Decorating & Entertaining Ideas

Paint Your Way to Fantastic-Looking Floors

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My good friend Sarah lives in an amazing loft space in Brooklyn. The only downside: shabby-looking old factory floors with about a century’s worth of grime imbedded in them. Sarah and her husband, James, are true lovers of design (check out their most recent project here), so naturally she came up with the idea of not just painting her floors but channeling Ettore Sottsass, the eccentric and visionary Italian designer behind the Iconic ’80s design collective Memphis, for a painted floor runner.

Whether you’re a Memphis fan or not, the basics of painting a floor are the same, so keep reading to see how we transformed this floor from grimy to gorgeous with a little sandpaper and paint.

Bacterio, the iconic print we used as inspiration, is also featured on the base of this Sottsass table lamp.

Bacterio, the iconic print we used as inspiration, is also featured on the base of this Sottsass table lamp.

What You’ll Need

  • Floor paint
  • Paint tray
  • 150-grit sandpaper and pole sander
  • Dust mask
  • Paint roller and pole
  • 2-inch paintbrush
  • Painter’s tape
  • Pencil and eraser (optional)
  • Image editing software (optional)
  • Printer (optional)
  • Small artist paintbrush (optional)


Prep Your Floors

1. Begin by sanding your floor with 150-grit sandpaper. We used a pole sander, which is like a Swiffer but holds sandpaper and will save you from having to sand on your hands and knees. I also suggest wearing a dust mask.

2. Use a vacuum and then a mop to clean the floors and get rid of any dust. Once the floors are dry, you’re ready to move on to painting.


Not all floor paints are created equal. Someone at your local paint store can best advise you on the right type of paint. As a general rule, oil paints are more durable but give off fumes and take a long time to dry. Water-based paints are easer to work with, dry faster, and are less toxic.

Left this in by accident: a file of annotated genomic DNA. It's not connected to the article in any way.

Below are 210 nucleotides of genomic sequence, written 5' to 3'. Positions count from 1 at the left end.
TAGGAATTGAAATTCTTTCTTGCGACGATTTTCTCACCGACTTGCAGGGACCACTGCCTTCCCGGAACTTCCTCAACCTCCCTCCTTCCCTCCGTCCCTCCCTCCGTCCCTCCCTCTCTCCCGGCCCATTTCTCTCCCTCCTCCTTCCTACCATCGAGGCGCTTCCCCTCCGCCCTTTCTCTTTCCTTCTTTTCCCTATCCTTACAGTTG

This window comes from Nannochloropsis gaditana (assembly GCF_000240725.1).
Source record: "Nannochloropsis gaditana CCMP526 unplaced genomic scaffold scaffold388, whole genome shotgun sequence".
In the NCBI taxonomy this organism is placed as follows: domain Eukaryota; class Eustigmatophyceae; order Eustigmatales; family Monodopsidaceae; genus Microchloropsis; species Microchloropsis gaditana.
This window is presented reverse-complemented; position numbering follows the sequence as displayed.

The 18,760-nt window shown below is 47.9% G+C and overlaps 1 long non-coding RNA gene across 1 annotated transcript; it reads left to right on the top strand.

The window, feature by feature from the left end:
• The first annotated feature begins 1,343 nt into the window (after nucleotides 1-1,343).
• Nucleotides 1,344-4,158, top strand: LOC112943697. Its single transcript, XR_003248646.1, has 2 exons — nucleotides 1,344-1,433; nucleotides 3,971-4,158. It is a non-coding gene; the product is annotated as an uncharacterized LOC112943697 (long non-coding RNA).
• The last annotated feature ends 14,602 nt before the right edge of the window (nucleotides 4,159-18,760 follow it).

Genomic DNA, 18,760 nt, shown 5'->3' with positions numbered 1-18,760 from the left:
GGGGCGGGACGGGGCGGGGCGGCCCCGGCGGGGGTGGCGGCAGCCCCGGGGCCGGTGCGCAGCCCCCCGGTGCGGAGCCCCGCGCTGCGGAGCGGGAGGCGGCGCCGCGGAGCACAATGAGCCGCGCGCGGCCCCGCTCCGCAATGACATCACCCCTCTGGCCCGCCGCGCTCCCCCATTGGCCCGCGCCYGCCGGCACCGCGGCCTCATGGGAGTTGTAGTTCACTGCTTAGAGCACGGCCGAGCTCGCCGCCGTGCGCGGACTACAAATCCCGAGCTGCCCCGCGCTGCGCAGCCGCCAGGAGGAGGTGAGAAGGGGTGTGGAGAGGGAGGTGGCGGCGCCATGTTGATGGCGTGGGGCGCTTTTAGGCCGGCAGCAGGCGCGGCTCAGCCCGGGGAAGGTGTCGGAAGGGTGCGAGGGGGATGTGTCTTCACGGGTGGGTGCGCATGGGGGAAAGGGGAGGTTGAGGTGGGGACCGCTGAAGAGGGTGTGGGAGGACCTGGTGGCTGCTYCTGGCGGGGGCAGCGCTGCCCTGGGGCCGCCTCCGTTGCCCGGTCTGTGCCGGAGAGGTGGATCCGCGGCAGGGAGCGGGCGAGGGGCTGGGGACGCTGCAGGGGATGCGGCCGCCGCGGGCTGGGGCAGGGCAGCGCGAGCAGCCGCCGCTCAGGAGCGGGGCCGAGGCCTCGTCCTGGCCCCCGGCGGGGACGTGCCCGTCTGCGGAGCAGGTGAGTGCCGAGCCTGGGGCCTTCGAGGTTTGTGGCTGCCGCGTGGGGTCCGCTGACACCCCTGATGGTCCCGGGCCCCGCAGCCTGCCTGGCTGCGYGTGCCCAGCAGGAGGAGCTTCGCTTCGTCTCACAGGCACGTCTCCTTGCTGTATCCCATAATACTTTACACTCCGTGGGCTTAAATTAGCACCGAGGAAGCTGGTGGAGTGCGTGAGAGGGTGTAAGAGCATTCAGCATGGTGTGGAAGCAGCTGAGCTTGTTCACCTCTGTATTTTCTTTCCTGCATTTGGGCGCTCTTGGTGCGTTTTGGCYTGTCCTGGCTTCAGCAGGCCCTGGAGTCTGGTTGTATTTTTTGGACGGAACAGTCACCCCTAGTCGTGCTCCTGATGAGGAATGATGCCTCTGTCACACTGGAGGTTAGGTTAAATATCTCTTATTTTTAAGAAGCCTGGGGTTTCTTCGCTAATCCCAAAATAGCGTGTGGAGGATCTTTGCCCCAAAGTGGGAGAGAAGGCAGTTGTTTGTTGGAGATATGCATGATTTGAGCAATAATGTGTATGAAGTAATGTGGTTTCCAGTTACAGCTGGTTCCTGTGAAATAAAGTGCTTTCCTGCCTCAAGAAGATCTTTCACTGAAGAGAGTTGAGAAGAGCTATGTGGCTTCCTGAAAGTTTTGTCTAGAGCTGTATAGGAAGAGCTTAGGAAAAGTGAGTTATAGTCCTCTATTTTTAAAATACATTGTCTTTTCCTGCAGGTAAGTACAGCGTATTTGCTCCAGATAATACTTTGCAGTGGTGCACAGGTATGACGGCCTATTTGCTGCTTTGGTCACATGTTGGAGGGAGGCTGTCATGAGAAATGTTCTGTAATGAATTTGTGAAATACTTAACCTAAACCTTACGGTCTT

1. Begin by painting a border (about 6 inches thick) around the edges of the floor. I found that I could do this neatly without the use of painter’s tape, but it’s really a personal choice. If you’re worried about getting paint on your walls or molding you should apply painter’s tape before you begin.

2. Finish painting the interior sections with your paint roller attached to a pole. The pole, basically a long screw-on handle, really makes quick work of a lot of square footage and saves you from having to lean over. I highly recommend it!

Tip: Depending on your floors and the kind of paint you use, you will probably need to do a second (and maybe a third) coat. Always work in thin coats and allow them to dry completely to avoid clumps. The manufacturer’s instructions will advise on drying times and whether you need a primer.

Adding Pattern

We found an image of the Memphis print Sarah wanted, known as Bacterio, online and then used Photoshop (but any photo program will do) to enlarge the pattern to our desired scale. Then we printed our oversize image in sections and taped the pieces together to make our life-size template.

We used two long lengths of painter’s tape spaced 30 inches apart to delineate the edges of our runner.

I used a pencil to shade the back of the template, creating a sort of DIY carbon paper. This technique will allow you to trace the design on the front of your paper while transferring the design to the floor. You might need to reshade the back of your template if the transferred lines start getting too light.

Because this pattern is pretty organic, we simply traced our template multiple times, moving it between the taped edges until the runner was filled in to our satisfaction.

We finished the runner by painting in the shapes using a small artist brush, and then stood back to admire our Memphis masterpiece.

Sarah’s cat, Stanley, on his new catwalk.

Sarah’s cat, Stanley, on his new catwalk.

Looking for more DIY decor? Check out our Weekend Decorator projects >

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